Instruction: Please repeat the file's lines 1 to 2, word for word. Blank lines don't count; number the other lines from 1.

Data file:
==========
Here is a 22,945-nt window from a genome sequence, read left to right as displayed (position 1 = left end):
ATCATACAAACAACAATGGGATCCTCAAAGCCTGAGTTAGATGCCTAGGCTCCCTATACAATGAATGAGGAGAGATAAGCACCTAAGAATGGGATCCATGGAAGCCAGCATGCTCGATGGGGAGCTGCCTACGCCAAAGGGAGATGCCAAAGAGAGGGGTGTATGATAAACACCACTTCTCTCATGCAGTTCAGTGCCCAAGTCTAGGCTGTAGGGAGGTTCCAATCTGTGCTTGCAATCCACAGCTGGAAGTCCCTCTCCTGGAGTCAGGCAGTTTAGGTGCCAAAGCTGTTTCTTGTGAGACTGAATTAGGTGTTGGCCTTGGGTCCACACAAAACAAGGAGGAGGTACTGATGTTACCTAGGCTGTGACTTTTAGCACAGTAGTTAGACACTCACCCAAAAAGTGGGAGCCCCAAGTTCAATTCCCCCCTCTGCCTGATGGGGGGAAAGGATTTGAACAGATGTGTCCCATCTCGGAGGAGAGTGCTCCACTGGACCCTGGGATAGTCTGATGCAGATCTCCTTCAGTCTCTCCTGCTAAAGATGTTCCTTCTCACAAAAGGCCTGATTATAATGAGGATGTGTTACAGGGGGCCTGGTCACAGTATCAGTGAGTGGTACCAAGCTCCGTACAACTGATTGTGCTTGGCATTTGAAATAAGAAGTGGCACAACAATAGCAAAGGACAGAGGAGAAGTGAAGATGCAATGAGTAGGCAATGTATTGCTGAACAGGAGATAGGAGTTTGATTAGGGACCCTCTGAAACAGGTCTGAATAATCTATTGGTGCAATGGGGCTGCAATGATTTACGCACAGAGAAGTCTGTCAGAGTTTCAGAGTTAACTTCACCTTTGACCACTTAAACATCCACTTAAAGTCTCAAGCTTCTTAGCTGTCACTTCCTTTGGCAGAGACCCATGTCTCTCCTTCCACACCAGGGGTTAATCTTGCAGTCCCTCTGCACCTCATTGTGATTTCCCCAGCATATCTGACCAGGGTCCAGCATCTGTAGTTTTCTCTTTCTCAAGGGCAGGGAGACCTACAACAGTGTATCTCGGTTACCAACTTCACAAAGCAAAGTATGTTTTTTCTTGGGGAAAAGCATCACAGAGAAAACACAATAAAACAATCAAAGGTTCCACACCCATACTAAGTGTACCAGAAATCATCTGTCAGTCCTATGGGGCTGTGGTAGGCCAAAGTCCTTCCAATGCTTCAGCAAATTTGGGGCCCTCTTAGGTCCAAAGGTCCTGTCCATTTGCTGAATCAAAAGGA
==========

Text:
Here is a 22,945-nt window from a genome sequence, read left to right as displayed (position 1 = left end):
ATCATACAAACAACAATGGGATCCTCAAAGCCTGAGTTAGATGCCTAGGCTCCCTATACAATGAATGAGGAGAGATAAGCACCTAAGAATGGGATCCATGGAAGCCAGCATGCTCGATGGGGAGCTGCCTACGCCAAAGGGAGATGCCAAAGAGAGGGGTGTATGATAAACACCACTTCTCTCATGCAGTTCAGTGCCCAAGTCTAGGCTGTAGGGAGGTTCCAATCTGTGCTTGCAATCCACAGCTGGAAGTCCCTCTCCTGGAGTCAGGCAGTTTAGGTGCCAAAGCTGTTTCTTGTGAGACTGAATTAGGTGTTGGCCTTGGGTCCACACAAAACAAGGAGGAGGTACTGATGTTACCTAGGCTGTGACTTTTAGCACAGTAGTTAGACACTCACCCAAAAAGTGGGAGCCCCAAGTTCAATTCCCCCCTCTGCCTGATGGGGGGAAAGGATTTGAACAGATGTGTCCCATCTCGGAGGAGAGTGCTCCACTGGACCCTGGGATAGTCTGATGCAGATCTCCTTCAGTCTCTCCTGCTAAAGATGTTCCTTCTCACAAAAGGCCTGATTATAATGAGGATGTGTTACAGGGGGCCTGGTCACAGTATCAGTGAGTGGTACCAAGCTCCGTACAACTGATTGTGCTTGGCATTTGAAATAAGAAGTGGCACAACAATAGCAAAGGACAGAGGAGAAGTGAAGATGCAATGAGTAGGCAATGTATTGCTGAACAGGAGATAGGAGTTTGATTAGGGACCCTCTGAAACAGGTCTGAATAATCTATTGGTGCAATGGGGCTGCAATGATTTACGCACAGAGAAGTCTGTCAGAGTTTCAGAGTTAACTTCACCTTTGACCACTTAAACATCCACTTAAAGTCTCAAGCTTCTTAGCTGTCACTTCCTTTGGCAGAGACCCATGTCTCTCCTTCCACACCAGGGGTTAATCTTGCAGTCCCTCTGCACCTCATTGTGATTTCCCCAGCATATCTGACCAGGGTCCAGCATCTGTAGTTTTCTCTTTCTCAAGGGCAGGGAGACCTACAACAGTGTATCTCGGTTACCAACTTCACAAAGCAAAGTATGTTTTTTCTTGGGGAAAAGCATCACAGAGAAAACACAATAAAACAATCAAAGGTTCCACACCCATACTAAGTGTACCAGAAATCATCTGTCAGTCCTATGGGGCTGTGGTAGGCCAAAGTCCTTCCAATGCTTCAGCAAATTTGGGGCCCTCTTAGGTCCAAAGGTCCTGTCCATTTGCTGAATCAAAAGGA